5 childhood games that prepared us for adulthood.

Little did we know growing up, that our school yard games were preparing us for the honest truth about life. Ignorance is bliss and the games that once made us smile and laugh, are now the rules we love to break and the games we dread playing.

cute-day-month-pastel-phone-Favim.com-3624901. Telephone. Telephone reveals the truth about the corruption in our communication system. There’s more entertainment in making assumptions and twisting the truth to the point where it tells a different story. We know the truth is somewhere out there, but we accept whatever we’re given in it’s place. There’s only so many times you can say ‘operator’ before you’re forced to shrug, laugh, and believe what you think you heard.

2. Simon Says. We’ve grown up, taught to obey authority. Promised that once we’re adults, we’ll be introduced to freedom. Simon Says tells us the importance in listening to a ‘higher power’. If someone says jump, you say how high, and you fall victim to the punishment if you chose to disobey. Don’t step out of line, don’t dance to your own beat and don’t think these rules ever stop applying.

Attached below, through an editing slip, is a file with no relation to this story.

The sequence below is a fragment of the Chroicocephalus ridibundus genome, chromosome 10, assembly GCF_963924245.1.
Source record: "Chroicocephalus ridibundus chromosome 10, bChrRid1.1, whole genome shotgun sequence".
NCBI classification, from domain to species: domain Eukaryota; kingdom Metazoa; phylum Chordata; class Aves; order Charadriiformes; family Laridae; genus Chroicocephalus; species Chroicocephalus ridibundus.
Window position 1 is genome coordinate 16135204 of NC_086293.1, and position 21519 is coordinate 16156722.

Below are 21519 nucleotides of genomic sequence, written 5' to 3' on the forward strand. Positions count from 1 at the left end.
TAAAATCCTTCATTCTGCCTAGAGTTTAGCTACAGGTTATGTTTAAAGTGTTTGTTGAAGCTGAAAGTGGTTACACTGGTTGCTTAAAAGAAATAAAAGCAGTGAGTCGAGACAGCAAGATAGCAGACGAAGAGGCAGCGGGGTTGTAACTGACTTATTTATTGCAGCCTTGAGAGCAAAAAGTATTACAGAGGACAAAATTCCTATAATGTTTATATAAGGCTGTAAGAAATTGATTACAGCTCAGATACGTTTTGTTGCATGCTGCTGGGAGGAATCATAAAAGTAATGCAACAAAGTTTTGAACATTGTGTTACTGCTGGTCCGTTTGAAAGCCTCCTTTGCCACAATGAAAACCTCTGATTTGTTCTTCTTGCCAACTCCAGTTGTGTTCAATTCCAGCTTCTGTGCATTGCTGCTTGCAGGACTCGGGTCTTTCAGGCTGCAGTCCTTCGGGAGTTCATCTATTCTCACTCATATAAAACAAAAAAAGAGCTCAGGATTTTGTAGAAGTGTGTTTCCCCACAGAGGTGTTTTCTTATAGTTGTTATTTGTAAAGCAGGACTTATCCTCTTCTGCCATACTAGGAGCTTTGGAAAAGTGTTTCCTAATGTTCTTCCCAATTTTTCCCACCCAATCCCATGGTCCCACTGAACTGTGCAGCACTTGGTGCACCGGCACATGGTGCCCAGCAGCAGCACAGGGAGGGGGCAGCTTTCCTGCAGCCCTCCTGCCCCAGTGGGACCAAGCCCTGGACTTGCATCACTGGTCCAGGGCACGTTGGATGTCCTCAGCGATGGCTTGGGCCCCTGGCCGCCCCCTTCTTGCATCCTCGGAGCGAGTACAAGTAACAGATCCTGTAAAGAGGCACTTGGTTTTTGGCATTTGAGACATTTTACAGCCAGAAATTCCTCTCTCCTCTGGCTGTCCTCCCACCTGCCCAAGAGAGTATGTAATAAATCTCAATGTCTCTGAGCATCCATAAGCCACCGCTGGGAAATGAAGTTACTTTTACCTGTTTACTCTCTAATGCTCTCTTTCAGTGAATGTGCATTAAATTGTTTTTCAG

3. Three-Legged Race. We think the finish line is within our reach, that the strength of our legs is enough to carry us to success. We don’t understand that we’re not in this game alone. Life’s a three-legged race. We can’t win without help. We can’t win without teamwork. It’s a lot harder to work against life then with it.

4. Red Rover. Red Rover taught us the instant betrayal that comes when picking sides. We had seconds to decide if we would break the rules and run lightly, in hopes to return to our team or we’d aim for the weak in hopes to carry out our plan. There’s irony in being called over by a group working to keep you out.

5. Duck, Duck, Goose. We were once told we’re all equals, we’re cut from the same cloth. However, when someone is pointed out as different, we’re taught to run in the opposite direction. We put our effort into returning to normality and avoiding the dreaded sentence of being considered different.

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